Second, and more important, the Artemis Signatories commit “to refrain from any intentional actions that may create harmful interference with each other’s use of outer space activities” (Section 11.4). This is one step farther, and stronger, that the Outer Space Treaty’s Article IX which does not prohibit harmful interference, but simply requires that States Party undertake “appropriate consultations” prior to proceeding with a relevant activity.
These are welcome steps forward as the reality of a vibrant space economy, with sovereign and commercial actors operating potentially in proximity with each other looms ever nearer. However, a gap still remained. When considering due regard and harmful interference, the assumption is that objects are operational, that activities are ongoing. What does it mean to have “due regard” for an object that is inoperable and no longer serves a mechanical purpose? Can you “harmfully interfere” with a bootprint? What if the bootprint marks the first time a human being set foot on a celestial body other than our own Earth? None of the Outer Space Treaty, nor any of its progeny – whether in hard or soft law – has ever recognized or suggested that there are objects, perhaps even whole sites, in space that require special care, even though they are inoperable.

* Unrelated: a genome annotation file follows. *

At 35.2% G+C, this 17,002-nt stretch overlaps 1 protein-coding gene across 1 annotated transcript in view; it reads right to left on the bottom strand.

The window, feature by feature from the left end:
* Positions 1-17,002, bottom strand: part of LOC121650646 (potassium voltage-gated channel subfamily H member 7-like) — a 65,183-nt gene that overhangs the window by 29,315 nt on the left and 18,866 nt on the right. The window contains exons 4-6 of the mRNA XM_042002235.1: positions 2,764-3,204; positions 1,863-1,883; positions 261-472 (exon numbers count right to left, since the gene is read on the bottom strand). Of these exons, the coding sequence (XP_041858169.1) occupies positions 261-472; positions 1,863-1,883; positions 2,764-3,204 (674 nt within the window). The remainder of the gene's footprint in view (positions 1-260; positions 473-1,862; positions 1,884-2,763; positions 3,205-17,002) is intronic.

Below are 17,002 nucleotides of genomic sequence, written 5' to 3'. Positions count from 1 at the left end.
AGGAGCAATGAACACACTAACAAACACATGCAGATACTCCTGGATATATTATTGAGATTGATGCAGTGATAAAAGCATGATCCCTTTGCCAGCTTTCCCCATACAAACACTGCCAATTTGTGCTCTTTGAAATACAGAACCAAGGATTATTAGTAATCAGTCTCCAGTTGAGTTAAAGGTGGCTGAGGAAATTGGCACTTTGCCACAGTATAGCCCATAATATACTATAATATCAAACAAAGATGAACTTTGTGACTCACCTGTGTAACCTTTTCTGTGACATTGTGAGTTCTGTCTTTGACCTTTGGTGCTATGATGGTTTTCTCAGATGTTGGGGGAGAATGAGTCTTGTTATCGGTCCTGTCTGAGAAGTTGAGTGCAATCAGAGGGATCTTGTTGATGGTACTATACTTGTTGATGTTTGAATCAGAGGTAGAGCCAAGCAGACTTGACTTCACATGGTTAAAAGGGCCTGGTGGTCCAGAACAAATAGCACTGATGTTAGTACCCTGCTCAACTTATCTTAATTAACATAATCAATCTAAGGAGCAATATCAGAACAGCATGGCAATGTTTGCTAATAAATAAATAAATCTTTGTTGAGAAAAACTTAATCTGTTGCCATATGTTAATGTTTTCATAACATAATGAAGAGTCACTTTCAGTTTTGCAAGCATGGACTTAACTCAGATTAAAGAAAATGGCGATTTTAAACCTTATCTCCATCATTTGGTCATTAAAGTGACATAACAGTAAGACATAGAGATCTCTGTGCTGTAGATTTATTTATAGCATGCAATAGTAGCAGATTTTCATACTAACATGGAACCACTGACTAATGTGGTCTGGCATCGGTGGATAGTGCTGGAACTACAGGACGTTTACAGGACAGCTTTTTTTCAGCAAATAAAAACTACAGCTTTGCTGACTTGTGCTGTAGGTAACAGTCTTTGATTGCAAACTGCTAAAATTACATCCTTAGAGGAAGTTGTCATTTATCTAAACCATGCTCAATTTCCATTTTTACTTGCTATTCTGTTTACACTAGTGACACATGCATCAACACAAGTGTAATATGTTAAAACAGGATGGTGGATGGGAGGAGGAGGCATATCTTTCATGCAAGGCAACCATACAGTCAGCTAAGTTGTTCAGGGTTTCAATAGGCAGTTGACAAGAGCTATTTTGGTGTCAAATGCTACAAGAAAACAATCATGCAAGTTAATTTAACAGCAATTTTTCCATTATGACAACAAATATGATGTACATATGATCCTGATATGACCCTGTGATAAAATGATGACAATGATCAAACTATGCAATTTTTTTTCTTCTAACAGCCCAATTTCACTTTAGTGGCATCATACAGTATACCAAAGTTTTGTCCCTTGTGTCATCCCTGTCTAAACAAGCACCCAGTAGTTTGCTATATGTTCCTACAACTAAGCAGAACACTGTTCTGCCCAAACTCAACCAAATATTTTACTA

To rectify this oversight, the Artemis Accords include an entire section specifically addressing human heritage in space. Per Section 9.1:
“The Signatories intend to preserve outer space heritage, which they consider to comprise historically significant human or robotic landing sites, artifacts, spacecraft, and other evidence of activity on celestial bodies in accordance with mutually developed standards and practices”.